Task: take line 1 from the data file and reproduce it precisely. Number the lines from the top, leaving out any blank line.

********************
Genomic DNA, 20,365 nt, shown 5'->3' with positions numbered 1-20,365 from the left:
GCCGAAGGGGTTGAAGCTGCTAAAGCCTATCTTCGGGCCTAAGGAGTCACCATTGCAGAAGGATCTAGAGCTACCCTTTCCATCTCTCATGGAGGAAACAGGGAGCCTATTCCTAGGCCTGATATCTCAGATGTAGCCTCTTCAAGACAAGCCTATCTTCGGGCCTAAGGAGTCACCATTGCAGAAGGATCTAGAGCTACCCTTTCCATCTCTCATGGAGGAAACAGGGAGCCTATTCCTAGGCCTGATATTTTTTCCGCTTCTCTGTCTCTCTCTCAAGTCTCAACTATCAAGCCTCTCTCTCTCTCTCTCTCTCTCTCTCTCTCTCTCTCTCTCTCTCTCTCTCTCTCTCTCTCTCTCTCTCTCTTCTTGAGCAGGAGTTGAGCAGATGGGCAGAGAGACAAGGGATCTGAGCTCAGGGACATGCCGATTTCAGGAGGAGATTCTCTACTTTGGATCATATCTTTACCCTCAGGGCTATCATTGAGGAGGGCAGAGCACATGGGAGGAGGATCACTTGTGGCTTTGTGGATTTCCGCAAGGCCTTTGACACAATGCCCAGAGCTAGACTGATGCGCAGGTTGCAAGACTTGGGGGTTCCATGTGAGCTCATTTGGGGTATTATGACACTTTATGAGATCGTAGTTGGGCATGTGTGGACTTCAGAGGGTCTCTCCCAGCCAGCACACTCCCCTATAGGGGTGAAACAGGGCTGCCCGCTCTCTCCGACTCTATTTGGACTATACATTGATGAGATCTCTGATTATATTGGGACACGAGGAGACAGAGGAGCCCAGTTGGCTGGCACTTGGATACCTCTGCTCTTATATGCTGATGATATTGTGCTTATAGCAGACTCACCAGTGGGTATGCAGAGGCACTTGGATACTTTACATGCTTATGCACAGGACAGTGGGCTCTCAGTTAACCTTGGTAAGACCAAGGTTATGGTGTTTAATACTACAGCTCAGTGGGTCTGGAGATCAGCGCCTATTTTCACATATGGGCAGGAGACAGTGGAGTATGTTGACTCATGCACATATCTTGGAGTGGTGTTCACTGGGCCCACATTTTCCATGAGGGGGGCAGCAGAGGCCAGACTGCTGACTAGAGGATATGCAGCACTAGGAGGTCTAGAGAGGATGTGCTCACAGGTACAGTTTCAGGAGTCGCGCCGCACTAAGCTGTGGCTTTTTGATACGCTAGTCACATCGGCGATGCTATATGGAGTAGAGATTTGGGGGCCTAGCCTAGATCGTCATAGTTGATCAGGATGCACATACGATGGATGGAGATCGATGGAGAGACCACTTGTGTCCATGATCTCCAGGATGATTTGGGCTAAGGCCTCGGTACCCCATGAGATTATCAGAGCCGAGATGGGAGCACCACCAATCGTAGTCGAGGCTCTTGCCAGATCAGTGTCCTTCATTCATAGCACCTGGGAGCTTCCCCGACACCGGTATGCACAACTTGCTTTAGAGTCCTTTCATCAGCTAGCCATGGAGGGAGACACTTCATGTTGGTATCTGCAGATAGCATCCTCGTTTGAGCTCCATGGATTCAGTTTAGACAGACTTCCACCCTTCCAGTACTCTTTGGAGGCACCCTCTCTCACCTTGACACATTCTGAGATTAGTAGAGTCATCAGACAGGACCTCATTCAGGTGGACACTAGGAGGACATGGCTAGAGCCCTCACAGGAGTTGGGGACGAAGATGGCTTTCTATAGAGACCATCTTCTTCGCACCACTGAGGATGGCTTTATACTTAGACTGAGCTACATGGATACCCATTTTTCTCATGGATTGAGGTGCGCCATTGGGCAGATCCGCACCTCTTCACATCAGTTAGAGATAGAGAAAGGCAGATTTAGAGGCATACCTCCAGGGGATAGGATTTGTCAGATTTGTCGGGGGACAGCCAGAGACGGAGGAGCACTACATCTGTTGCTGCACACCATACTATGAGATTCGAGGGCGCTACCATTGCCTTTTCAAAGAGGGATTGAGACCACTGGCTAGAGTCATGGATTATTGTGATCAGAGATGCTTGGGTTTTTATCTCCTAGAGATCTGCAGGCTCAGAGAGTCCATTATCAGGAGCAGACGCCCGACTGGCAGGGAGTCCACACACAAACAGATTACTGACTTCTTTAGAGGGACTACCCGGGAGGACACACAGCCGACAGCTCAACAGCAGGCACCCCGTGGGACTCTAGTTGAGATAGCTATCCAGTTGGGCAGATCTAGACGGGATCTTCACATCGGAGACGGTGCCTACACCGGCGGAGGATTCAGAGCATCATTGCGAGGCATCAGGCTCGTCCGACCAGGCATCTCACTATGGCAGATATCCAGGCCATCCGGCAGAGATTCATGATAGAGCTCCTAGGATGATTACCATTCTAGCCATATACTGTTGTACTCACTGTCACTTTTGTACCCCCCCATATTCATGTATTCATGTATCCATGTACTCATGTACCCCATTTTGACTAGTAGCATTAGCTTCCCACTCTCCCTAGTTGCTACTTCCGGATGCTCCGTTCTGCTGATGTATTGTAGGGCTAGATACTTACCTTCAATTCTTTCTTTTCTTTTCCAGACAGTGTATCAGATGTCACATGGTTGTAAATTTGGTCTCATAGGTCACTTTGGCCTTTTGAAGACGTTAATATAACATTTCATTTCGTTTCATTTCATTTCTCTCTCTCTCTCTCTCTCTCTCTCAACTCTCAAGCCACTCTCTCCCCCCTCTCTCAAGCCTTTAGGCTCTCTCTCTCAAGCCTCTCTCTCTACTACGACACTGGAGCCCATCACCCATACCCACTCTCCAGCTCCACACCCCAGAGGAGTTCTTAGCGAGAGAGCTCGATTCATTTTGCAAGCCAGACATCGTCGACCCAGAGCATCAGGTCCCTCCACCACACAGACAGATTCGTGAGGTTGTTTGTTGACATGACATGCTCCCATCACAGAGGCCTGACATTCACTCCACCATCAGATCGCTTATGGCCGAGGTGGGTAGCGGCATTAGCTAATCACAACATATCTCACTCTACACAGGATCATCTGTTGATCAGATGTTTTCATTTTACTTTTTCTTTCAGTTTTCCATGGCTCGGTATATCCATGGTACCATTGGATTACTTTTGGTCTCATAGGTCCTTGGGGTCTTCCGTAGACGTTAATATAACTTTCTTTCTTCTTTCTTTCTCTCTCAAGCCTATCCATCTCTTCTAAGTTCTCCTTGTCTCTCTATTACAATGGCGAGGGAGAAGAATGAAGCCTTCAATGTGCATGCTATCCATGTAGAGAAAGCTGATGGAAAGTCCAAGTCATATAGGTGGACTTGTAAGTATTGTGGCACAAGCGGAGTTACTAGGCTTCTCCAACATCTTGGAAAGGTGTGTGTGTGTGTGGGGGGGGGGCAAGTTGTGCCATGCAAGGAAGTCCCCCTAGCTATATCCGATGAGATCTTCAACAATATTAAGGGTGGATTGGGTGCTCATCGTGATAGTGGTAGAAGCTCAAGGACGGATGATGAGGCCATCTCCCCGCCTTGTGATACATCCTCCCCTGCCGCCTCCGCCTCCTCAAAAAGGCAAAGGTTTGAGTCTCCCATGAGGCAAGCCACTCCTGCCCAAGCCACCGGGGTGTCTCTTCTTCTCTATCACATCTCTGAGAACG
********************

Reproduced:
Genomic DNA, 20,365 nt, shown 5'->3' with positions numbered 1-20,365 from the left: